Not so. Speedballers don't really have a hope of trying to argue a point or play with people who have this sacred-cow-of-milsim mindset. If they lose to someone with a magazine fed marker it's because they play carelessly, aren't picking their shots, and sling paint willy nilly. If they win it's because they're wielding a grossly over powered, rope throwing paintball gun which is unfair to possess on the field. Talk about double-bind situations, there's just no winning, even for the good sports. The strangest thing is that I still know of judgemental milsim paintballers like that who praise guns like the BT TM7 and TM15 which are Invert Mini speedball guns in assault rifle clothing and it really aggravates me when they pull that sort of epic cognitive FAIL!
So let's break it down: there's a lot of milsim paintballers who think the lot of speedball players are whiny cheaters with space guns and clown clothes (which I might add are much higher quality than any battle dress uniform I've ever tried out). Then there are a lot of speedball players who find milsimmers to be closed minded ballers who play paintball while over encumbered by their heavy milspec gear. I'm going to drop the issue here though because it's as annoying to write about as it is to see on forums and the field and I'll explain a few reasons why some players are like this in a week or two.
A fun day of paintball depends on two things: rules and player attitude. If the field or event you play at imposes a rule of no automatic markers, no ramping, and a semi auto cap of 10-15 balls per second, then an experienced Tippmann Custom 98 operator should be fairly evenly matched when facing a speedball gun. If someone with a gun capable of exceeding the caps in these rules can tone down their gun then there's no reason to not allow them to play. Attitude wise, a whiny milsimmer is just as bad as a whiny speedballer who won't swap out his Dye Rotor for a gravity fed hopper. Preferential treatment should not be granted to the milsim player on account of his gun looking like a Colt M4 while speedballers resembles a Ferrari. With caps imposed or not, both milsim and speedball guns can serve great purposes if used cooperatively with each other. If we saw a 'fusion' of the two play types we might just be able to make some magic happen.
Tuesday, February 1, 2011
This news is super old, guys. Just about a year old if I were to guesstimate but there are still a lot of paintballers I meet (mostly only the one's in person at the local field) who have no idea what Valken V-Tac is and I want to bring those folks into the loop, especially since I already have some Valken gear I use to ref in and more tactical gear from them in the mail that I really want to get people excited about! But first, just a little history...
A gentleman by the name of Gino Postorivo is the brains behind Valken Sports' paintball operations. Until last year, Valken was dealing exclusively in lacrosse, racing, hockey, and mixed martial arts sports equipment and Gino himself was legally obliged not to be involved in peddling paintball wares on account of a non-competing clause he signed when he sold his old paintball business to KEE Action Sports. His period of being in paintball limbo expired last year and in just one year he's brought Valken Paintball a line of paintball gear rivaling Dye and Empire and most certainly outdoing the other two in regards to variety.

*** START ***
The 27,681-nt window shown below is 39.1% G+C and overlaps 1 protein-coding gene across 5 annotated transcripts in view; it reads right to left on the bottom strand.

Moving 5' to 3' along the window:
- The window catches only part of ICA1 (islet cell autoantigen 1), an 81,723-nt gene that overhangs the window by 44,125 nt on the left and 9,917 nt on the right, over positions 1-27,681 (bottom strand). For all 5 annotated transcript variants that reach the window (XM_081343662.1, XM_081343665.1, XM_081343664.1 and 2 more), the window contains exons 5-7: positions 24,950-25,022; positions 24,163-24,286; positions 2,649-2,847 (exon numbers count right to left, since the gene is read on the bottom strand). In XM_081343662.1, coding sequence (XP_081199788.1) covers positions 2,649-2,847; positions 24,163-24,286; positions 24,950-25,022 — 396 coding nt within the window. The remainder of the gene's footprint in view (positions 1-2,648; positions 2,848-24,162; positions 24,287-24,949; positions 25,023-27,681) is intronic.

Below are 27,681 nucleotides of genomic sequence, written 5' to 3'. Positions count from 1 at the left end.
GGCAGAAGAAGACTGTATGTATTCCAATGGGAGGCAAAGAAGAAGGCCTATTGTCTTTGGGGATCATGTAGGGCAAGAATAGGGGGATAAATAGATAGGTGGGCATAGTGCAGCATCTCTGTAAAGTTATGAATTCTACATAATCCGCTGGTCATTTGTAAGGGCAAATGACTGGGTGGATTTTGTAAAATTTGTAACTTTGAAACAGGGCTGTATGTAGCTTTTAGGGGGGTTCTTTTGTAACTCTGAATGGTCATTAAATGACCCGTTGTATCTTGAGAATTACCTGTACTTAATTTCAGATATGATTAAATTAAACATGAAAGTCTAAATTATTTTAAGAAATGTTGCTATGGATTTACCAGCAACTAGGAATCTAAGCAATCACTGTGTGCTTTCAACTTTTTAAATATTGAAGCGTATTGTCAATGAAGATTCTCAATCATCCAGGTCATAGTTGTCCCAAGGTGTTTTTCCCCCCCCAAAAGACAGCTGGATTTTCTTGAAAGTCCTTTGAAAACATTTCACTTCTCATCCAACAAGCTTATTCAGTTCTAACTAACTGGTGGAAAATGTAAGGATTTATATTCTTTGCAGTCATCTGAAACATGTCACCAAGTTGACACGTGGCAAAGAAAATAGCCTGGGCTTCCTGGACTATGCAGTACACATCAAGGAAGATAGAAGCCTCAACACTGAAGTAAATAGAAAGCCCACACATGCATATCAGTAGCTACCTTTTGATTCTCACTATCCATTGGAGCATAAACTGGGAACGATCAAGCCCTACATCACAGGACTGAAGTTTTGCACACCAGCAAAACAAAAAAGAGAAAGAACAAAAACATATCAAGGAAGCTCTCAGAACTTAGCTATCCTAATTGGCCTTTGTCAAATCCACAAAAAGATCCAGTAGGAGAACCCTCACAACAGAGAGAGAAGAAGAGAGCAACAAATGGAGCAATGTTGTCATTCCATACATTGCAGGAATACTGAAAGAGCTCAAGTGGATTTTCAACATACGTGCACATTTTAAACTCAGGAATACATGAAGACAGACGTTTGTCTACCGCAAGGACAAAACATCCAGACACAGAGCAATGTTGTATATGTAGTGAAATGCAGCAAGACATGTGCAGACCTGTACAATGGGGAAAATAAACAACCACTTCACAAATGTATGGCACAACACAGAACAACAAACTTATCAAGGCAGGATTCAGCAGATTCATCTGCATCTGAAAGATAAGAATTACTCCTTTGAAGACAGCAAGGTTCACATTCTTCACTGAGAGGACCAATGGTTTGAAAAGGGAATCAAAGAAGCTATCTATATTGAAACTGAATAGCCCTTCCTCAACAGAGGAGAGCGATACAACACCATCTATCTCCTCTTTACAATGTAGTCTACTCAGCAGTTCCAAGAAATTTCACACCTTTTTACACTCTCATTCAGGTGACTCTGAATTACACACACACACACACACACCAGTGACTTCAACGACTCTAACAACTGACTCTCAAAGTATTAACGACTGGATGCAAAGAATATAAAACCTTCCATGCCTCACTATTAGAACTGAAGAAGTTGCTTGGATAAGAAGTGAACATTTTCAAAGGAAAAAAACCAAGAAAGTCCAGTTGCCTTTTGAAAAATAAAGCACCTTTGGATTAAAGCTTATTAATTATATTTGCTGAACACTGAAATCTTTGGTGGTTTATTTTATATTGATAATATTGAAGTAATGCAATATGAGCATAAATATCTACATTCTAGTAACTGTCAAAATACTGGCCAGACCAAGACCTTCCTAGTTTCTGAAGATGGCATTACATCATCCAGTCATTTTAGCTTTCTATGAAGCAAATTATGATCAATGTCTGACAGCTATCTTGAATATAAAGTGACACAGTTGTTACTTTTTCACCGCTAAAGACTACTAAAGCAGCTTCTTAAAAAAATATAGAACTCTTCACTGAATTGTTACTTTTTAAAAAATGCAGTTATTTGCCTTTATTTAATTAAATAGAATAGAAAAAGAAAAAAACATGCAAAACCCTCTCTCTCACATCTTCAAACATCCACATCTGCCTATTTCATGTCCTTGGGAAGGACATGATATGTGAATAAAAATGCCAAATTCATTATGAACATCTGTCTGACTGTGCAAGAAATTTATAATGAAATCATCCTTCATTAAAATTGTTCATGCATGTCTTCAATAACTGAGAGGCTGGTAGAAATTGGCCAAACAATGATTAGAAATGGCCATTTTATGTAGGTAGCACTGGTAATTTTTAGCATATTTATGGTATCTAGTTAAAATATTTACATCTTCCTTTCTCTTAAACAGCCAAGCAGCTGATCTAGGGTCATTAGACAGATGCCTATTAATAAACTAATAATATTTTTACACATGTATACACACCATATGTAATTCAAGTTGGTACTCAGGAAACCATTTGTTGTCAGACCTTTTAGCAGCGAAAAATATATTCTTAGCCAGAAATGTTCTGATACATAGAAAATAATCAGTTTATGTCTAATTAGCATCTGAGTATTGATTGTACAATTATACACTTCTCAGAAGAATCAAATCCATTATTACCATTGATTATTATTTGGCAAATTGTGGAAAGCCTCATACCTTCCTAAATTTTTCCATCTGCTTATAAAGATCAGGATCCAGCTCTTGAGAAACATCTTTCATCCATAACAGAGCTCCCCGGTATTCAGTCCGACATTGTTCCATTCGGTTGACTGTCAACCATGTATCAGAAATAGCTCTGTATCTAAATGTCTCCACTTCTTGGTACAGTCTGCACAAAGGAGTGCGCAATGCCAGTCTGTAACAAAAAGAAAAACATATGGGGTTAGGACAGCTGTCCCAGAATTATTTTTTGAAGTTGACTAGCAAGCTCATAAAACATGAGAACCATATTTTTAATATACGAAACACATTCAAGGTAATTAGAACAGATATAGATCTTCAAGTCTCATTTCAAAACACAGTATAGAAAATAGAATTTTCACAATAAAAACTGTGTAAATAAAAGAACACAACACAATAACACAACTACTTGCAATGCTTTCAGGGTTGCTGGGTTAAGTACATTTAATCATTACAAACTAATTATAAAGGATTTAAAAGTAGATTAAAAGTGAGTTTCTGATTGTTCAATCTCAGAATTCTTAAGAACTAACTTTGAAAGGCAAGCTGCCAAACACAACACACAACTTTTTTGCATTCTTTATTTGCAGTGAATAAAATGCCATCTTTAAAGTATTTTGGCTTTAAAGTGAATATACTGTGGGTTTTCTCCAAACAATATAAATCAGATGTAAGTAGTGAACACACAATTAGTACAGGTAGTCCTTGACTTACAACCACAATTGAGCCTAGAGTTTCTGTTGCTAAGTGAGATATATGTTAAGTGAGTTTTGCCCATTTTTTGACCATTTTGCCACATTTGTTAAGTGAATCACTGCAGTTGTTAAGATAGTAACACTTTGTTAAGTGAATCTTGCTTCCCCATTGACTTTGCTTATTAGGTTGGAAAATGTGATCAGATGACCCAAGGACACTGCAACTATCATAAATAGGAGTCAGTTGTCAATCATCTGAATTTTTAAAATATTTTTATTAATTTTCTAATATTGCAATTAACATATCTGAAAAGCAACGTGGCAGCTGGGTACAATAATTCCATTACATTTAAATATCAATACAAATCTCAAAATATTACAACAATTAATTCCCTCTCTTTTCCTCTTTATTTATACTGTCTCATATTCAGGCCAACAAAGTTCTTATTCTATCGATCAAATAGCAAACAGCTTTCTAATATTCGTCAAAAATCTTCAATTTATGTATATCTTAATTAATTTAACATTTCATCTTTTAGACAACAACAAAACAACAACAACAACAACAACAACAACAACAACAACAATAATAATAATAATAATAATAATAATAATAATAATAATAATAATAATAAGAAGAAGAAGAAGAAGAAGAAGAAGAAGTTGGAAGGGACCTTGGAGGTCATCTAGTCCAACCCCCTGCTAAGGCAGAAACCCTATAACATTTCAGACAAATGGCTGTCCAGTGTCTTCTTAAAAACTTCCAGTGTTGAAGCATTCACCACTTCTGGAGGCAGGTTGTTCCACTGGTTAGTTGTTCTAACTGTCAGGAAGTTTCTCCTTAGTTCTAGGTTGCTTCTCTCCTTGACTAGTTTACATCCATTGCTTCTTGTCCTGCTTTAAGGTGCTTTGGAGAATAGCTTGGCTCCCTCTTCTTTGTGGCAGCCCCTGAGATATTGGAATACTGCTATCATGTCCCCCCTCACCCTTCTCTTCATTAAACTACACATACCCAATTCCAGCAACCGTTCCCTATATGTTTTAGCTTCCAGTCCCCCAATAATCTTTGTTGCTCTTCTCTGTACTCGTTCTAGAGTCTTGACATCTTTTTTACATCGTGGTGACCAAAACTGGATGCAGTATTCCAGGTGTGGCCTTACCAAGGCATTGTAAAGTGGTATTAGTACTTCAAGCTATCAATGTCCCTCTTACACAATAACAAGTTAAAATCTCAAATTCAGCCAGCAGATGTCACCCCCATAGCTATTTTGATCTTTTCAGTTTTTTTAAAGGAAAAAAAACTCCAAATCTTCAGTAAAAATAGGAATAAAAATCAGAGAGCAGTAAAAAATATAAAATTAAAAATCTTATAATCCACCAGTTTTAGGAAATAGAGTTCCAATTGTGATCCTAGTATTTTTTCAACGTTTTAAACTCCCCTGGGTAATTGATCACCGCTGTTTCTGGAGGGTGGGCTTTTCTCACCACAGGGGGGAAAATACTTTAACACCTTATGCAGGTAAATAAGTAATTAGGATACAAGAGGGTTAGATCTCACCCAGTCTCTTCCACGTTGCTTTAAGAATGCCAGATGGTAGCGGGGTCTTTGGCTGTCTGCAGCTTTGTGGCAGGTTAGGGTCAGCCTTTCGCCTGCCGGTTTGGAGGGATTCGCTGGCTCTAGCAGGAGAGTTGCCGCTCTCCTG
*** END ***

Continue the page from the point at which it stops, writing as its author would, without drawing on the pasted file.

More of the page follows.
Three lines of speedball gear were released by Valken in 2009: the Fate line for entry level, casual, and budget ballers. The Crusade line in 4 tribal flavors for novice to intermediate player which sat in the middle price range. And for those to whom money was no object, the coup de grace, the Redemption line of paintball gear in 4 additional color schemes.
|Click this Image... It Should Explain it all Quite Nicely|
It was revealed in early 2010 that Valken was busting to push out a tactical line geared towards Milsim paintballers to fill a market niche which no other paintball company had claim to. Valken released two different lines of Milsim gear: the Sierra line and the Zulu line, Sierra resembling the Crusade line of speedball gear in construction and Zulu resembling Redemption, both with price points resembling their predecessors. The Zulu and Sierra lines came in 4 different camouflage schemes: Woodland, ACU, Marpat, and Tiger Stripe. Later in 2010 it was revealed that Valken was planning to release a Black SKU of Sierra and Zulu, as well as a Crye Precision Multicam SKU renamed “V-Cam”. Both of these new SKU's were to resemble Valken's 2011 Crusade and Redemption lines.
In the one and a half years that Gino Postorivo has been powering back into the paintball scene with Valken Sports, he's managed to introduce 5 lines of paintball gear, packs, vests, carve out Valken a strong spot in Milsim Paintball gear, produce a marker (the SW-1), and soon Valken will be releasing an electric hopper capable of feeding 30+ balls per second available in all the V-Tac camouflage colors and select Redemption patterns.
This V-Tac gear and speedball gear it's based off of is amazing stuff and you can see when examining it that a lot of thought went into the designs. When my gear arrives in a week or so I'll go into full details along with pictures to accompany all the reasons why this stuff is 100% worth your money. Video overviews of both Sierra and Zulu V-Tac lines can be found just below.
Sierra Pant: http://www.youtube.com/watch?v=SyNpVtGENGI&feature=related
Sierra Jersey: http://www.youtube.com/watch?v=jIFwfdQqzCQ&feature=related
Zulu Pant: http://www.youtube.com/watch?v=prTqBSCPGMs
Zulu Jersey: http://www.youtube.com/watch?v=Q6qySGtPSzM&feature=related